Taste, odour and colour: Some compounds can give water an undesirable taste, odour or colour. This is particularly the case with chemical pulping. In some cases the fish flesh can be coloured. If these problems do not constitute the major harmful effects caused by pulp and paper operations, it is nonetheless the role of an EIA to study how to eliminate or reduce these problems.
Check-list 6 : Impact of the plant on water
|- Are there local or national water quality standards?|
|- If no, do you know applicable international standards?|
|- Is the proposed water consumption of the plant in compliance with standards?|
|- Are the estimated liquid effluents flows adapted to local waterbody drainage capacities?|
|- Is the evaluated BOD of the future effluents in compliance with standards?|
|- Is the evaluated COD of the future effluents in compliance with standards?|
|- Are the evaluated TSS of the future effluents in compliance with standards?|
|- Are the evaluated AOX of the future effluents in compliance with standards?|
|- Is the type of process supposed to produce dioxins or furans?|
|- Is the estimated pH of the future effluents in compliance with standards?|
|- Is the estimated colour modification in compliance with standards?|
|- Is the proposed variation of water temperature in compliance with standards?|
|- Is the proposed plant equipped with a waste water treatment plant?|
|- Are the estimated liquid effluents flows adapted to local waterbody assimilation capacities?|
|- Is there estimated significant negative impact on water quality?|
|- Is the evolution of the consumption of the other water users estimated?|
|- Is the drinking water supply endangered by the project?|
Noise is only a concern for the immediate vicinity of the pulp mill (noise from transportation is seen in chapter 22.214.171.124). The main parameter to address in the EIA is the possible proximity of communities and the mitigating measures to be implemented to allow normal living conditions for these communities.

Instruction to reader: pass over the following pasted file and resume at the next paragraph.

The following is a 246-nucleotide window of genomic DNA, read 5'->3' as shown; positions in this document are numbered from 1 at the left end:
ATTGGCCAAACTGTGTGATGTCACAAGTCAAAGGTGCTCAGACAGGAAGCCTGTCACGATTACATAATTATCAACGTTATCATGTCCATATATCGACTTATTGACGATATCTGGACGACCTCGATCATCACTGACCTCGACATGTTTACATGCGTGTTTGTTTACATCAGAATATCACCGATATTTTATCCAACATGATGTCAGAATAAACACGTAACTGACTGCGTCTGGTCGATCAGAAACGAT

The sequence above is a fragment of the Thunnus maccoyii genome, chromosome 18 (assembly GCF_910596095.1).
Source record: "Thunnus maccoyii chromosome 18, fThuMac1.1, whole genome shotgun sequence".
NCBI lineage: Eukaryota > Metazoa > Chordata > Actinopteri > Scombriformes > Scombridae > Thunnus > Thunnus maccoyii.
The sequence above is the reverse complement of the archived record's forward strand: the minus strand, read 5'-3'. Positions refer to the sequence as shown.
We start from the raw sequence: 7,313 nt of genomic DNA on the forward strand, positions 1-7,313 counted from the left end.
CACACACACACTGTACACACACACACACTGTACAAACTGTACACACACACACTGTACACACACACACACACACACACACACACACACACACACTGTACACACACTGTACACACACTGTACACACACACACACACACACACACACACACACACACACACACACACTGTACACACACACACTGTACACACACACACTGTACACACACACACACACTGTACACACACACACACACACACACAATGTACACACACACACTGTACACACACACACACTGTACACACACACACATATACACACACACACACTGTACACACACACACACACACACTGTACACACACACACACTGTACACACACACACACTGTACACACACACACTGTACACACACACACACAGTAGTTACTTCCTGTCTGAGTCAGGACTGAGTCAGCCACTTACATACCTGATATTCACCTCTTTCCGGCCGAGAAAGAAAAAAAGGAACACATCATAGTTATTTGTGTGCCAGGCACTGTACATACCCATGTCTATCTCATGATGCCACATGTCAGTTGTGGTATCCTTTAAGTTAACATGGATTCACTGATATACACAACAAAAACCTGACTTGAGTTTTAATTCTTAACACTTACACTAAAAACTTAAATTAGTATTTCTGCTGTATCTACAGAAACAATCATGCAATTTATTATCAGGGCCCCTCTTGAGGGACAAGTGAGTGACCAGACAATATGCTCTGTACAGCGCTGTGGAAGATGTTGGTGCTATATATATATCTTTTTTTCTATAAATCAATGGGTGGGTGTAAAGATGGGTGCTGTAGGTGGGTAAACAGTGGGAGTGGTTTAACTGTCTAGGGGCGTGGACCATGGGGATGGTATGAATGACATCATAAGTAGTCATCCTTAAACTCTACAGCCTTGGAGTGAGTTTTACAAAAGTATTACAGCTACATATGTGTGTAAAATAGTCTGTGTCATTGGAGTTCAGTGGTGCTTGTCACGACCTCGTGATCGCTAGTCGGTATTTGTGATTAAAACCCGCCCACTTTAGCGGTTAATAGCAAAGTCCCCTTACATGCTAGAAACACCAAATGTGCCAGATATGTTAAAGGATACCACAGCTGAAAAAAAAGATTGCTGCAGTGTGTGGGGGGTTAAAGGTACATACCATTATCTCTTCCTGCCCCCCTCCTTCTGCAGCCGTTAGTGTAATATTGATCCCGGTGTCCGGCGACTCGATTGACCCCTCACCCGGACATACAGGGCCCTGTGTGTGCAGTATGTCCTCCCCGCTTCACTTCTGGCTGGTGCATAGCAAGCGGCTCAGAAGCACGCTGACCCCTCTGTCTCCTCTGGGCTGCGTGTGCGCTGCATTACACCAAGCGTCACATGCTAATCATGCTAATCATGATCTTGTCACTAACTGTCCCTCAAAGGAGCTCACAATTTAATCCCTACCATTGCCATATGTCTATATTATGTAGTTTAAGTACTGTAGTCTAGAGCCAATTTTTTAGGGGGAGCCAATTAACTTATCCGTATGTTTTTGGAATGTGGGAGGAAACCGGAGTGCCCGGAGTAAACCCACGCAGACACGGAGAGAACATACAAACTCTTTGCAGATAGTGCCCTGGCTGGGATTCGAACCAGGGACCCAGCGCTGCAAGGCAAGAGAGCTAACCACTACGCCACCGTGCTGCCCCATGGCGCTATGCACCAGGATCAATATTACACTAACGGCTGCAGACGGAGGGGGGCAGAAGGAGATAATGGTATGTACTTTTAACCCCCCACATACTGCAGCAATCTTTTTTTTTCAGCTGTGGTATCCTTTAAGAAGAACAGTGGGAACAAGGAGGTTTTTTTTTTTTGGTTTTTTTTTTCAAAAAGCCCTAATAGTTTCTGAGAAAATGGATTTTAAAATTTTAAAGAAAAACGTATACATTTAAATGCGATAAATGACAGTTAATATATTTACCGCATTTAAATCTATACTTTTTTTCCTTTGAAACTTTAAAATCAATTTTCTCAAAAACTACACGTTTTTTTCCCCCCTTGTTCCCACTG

Impact on air quality is the best known concern of the pulp and paper industry, while it is not often the most dangerous for human health. Odours, smokes, vapours and dust are emissions that people recognize immediately as characteristic of a pulp mill. Table 23 shows the characteristics of different compounds, with their approximate odour threshold which is the main factor of this pollution because these thresholds are very low. This particularity means that any release will have great repercussions.
Table 23 : Characteristics of kraft mill reduced sulphur gas (Source Handbook of pulp and paper technology, TAPPI)
|CHARACTERISTICS OF KRAFT MILL REDUCED SULPHUR GAS|
|Compound||Type of odour||Approximate odour threshold||Formula|
|Hydrogen Sulphide||Rotten eggs||1 ppb||H2S|
|Methyl Mercaptan||Rotten cabbage||1 ppb||CH3SH|
|Dimethyl Sulphide||Vegetable sulphide||10 ppb||CH3SCH3|
|Dimethyl disulphide||Vegetable sulphide||10 ppb||CH3SSCH3|
If odours are the easiest gaseous emissions to identify, some others are less visible or odorous but much more dangerous. Emissions from a pulp mill are generally characterized by particle emissions and potentially toxic gas emissions. Tables 24, 25 and 26 show some typical sources of emissions and the nature of the discharge. Table 24 shows data of particle matter emissions, Table 25 shows typical Total Reduced Sulphur (TRS) emissions and Table 26 SOx and NOx emissions.
Table 24: Typical emissions of particle matter from older and modern mills (Source World Bank)
|Particulate emissions discharge rate||Modern mills||Older mills|
|Recovery boiler||10 000||100||1.0||1 000||10.0|
|Lime kiln||1 100||200||0.2||2 000||2.0|
|Slaker vent||200||500||0.1||5 000||1.0|
|Dissolving tank||600||300||0.2||6 000||4.0|
|Power boiler||10 000||100||1.0||1 000||10.0|
Table 25: Typical Total Reduced Sulphur (TRS) emissions from older and modern mills
|Discharge rate||TRS emissions|
|Older mill||Modern mill|
|Washing and screening||2 500||0.30||0.10|
|Recovery boiler||10 000||5.00||0.05|
|Lime kiln||1 100||0.20||0.07|
Source: World Bank
Table 26: Typical emissions rates for SOx and NOx from kraft pulp mill combustion sources (before control devices)
|Emission rate(kg/t of air dried pulp)|
|SO2||SO3||NOx (as NO2)|
No auxiliary fuel
+ Auxiliary fuel
|Lime kiln exhaust||0–2||-||-|
|Smelt dissolving tank||0–0.2||-||10–30|
2% Sulphur FO